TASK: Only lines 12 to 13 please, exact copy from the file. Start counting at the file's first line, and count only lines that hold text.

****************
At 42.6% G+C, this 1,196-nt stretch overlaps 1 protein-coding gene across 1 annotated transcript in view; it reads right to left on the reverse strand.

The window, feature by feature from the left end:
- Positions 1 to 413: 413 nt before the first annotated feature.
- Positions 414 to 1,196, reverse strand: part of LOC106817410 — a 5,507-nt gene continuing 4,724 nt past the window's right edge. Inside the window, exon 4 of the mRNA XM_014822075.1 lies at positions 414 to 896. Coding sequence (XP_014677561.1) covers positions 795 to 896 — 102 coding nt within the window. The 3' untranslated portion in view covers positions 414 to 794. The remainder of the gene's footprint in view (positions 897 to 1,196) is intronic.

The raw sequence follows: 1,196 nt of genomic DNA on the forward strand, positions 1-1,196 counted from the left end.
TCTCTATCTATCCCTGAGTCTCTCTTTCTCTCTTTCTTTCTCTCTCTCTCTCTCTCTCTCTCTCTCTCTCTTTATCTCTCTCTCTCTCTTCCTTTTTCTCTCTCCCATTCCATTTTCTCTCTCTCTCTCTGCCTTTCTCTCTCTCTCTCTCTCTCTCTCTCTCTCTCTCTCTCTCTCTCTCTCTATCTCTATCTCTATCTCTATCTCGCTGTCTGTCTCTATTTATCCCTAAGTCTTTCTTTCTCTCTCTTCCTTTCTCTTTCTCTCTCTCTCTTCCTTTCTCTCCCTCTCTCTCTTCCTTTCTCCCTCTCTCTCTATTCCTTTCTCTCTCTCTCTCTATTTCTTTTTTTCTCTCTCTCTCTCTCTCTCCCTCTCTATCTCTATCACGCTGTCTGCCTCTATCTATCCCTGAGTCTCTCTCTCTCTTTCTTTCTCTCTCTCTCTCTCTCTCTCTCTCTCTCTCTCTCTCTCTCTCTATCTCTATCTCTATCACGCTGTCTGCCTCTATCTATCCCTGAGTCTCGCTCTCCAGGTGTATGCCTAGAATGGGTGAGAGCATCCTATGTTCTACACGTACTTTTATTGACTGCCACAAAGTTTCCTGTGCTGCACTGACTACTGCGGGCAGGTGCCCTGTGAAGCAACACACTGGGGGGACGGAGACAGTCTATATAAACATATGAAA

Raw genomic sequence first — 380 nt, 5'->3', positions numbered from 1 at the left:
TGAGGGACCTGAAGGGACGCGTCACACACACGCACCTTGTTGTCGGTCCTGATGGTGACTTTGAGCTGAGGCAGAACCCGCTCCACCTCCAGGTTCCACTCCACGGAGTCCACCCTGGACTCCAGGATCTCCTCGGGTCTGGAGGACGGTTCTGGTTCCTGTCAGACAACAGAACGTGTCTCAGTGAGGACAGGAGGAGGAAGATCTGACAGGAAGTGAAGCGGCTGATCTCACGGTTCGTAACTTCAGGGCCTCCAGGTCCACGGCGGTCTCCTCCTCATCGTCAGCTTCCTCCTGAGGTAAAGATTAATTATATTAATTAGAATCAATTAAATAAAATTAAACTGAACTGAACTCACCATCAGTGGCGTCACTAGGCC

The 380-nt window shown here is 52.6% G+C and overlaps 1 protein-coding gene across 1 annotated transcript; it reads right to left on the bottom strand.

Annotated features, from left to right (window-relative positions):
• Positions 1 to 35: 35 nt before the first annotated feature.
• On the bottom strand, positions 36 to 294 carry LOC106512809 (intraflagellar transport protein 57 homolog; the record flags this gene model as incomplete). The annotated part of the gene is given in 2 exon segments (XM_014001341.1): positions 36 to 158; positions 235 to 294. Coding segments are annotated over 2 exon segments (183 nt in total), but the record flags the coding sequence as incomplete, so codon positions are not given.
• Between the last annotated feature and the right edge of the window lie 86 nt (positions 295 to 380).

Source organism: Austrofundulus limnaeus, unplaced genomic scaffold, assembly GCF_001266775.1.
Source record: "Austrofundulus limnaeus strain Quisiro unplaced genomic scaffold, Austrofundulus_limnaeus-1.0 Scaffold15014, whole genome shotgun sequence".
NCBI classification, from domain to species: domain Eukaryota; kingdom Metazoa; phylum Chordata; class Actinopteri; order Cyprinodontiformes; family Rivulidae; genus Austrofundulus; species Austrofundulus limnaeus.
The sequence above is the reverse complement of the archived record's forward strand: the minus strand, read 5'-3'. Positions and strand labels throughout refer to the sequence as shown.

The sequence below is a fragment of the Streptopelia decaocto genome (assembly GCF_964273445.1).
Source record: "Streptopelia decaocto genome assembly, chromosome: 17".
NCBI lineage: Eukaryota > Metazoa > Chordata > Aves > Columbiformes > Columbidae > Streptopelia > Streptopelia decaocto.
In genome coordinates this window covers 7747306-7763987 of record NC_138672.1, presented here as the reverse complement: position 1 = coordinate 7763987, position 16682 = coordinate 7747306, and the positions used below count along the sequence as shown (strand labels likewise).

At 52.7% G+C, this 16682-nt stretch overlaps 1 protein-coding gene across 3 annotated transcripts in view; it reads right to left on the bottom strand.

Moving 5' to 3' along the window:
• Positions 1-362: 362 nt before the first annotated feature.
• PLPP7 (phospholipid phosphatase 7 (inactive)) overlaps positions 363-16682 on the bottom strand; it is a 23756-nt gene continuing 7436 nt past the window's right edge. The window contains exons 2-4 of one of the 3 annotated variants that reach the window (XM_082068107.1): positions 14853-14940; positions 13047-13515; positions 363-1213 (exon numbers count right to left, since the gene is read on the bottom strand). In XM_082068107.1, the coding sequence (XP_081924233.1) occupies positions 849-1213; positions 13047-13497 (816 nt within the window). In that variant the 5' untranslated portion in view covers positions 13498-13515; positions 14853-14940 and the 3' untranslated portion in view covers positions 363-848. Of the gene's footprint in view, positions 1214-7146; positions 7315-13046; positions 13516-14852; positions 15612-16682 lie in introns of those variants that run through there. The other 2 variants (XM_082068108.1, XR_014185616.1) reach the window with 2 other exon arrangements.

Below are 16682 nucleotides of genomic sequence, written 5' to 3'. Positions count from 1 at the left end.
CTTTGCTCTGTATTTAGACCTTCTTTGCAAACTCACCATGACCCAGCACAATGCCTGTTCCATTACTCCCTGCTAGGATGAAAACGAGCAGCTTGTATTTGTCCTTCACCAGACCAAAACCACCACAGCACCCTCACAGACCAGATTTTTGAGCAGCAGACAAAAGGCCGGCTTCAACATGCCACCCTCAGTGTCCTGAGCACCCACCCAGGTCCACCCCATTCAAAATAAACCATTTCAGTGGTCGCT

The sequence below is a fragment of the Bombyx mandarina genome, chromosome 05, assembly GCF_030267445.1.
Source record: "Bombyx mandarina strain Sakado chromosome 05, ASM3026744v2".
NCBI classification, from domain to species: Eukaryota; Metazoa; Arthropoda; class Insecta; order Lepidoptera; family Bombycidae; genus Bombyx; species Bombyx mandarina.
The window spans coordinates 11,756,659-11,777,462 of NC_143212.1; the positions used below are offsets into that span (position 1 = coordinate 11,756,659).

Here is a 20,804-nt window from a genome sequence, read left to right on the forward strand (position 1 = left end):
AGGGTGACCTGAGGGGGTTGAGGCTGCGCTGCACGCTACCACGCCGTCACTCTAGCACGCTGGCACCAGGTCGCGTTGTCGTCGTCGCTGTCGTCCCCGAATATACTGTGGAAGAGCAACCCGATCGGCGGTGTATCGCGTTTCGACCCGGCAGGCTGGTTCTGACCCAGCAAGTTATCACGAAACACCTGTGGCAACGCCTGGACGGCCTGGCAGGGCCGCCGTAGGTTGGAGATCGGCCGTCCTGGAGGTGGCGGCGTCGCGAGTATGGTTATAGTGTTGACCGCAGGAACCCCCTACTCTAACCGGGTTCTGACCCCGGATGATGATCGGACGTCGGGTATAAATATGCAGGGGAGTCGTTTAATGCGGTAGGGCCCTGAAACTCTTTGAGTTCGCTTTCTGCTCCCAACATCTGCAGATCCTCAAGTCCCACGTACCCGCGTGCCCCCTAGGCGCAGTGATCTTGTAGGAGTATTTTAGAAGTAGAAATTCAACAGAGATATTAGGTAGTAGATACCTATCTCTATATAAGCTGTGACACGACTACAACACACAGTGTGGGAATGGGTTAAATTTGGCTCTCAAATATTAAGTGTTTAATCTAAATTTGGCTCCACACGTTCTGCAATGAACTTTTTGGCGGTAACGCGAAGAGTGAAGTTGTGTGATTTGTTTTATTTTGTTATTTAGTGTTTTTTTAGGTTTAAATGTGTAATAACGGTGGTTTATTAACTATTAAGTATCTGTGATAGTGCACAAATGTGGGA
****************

• On the bottom strand, positions 36 to 294 carry LOC106512809 (intraflagellar transport protein 57 homolog; the record flags this gene model as incomplete). The annotated part of the gene is given in 2 exon segments (XM_014001341.1): positions 36 to 158; positions 235 to 294. Coding segments are annotated over 2 exon segments (183 nt in total), but the record flags the coding sequence as incomplete, so codon positions are not given.
• Between the last annotated feature and the right edge of the window lie 86 nt (positions 295 to 380).